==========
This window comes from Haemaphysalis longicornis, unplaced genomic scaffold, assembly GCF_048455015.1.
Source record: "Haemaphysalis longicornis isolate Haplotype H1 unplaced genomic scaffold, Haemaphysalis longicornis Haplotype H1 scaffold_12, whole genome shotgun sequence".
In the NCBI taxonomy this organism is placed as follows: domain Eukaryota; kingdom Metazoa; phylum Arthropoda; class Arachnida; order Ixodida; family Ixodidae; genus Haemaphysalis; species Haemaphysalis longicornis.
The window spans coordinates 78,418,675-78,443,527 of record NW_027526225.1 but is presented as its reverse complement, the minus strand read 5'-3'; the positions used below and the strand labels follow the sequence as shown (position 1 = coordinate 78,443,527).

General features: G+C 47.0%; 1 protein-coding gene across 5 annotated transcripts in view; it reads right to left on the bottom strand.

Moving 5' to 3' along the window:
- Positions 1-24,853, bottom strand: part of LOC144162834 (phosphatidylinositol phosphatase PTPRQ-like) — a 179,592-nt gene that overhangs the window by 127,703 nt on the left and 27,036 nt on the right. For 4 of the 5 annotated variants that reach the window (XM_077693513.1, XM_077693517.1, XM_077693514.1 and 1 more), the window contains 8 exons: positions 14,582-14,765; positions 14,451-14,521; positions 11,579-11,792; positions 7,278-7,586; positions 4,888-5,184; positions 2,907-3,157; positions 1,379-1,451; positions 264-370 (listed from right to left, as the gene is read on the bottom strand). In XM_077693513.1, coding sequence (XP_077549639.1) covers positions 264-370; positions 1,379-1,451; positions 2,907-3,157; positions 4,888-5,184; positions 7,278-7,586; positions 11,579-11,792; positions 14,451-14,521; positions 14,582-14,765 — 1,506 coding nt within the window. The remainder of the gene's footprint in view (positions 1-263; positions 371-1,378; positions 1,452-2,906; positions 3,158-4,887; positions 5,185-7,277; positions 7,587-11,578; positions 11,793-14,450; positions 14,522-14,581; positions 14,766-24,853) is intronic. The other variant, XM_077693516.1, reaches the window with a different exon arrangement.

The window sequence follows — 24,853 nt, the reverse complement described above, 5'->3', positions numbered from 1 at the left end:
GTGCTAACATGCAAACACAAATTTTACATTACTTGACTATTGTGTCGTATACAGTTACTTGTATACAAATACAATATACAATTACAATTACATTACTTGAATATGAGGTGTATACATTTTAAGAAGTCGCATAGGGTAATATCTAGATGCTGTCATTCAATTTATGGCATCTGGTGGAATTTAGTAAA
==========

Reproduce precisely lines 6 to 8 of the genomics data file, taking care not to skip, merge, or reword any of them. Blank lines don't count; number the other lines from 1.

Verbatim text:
Moving 5' to 3' along the window:
- Positions 1-24,853, bottom strand: part of LOC144162834 (phosphatidylinositol phosphatase PTPRQ-like) — a 179,592-nt gene that overhangs the window by 127,703 nt on the left and 27,036 nt on the right. For 4 of the 5 annotated variants that reach the window (XM_077693513.1, XM_077693517.1, XM_077693514.1 and 1 more), the window contains 8 exons: positions 14,582-14,765; positions 14,451-14,521; positions 11,579-11,792; positions 7,278-7,586; positions 4,888-5,184; positions 2,907-3,157; positions 1,379-1,451; positions 264-370 (listed from right to left, as the gene is read on the bottom strand). In XM_077693513.1, coding sequence (XP_077549639.1) covers positions 264-370; positions 1,379-1,451; positions 2,907-3,157; positions 4,888-5,184; positions 7,278-7,586; positions 11,579-11,792; positions 14,451-14,521; positions 14,582-14,765 — 1,506 coding nt within the window. The remainder of the gene's footprint in view (positions 1-263; positions 371-1,378; positions 1,452-2,906; positions 3,158-4,887; positions 5,185-7,277; positions 7,587-11,578; positions 11,793-14,450; positions 14,522-14,581; positions 14,766-24,853) is intronic. The other variant, XM_077693516.1, reaches the window with a different exon arrangement.

The window sequence follows — 24,853 nt, the reverse complement described above, 5'->3', positions numbered from 1 at the left end: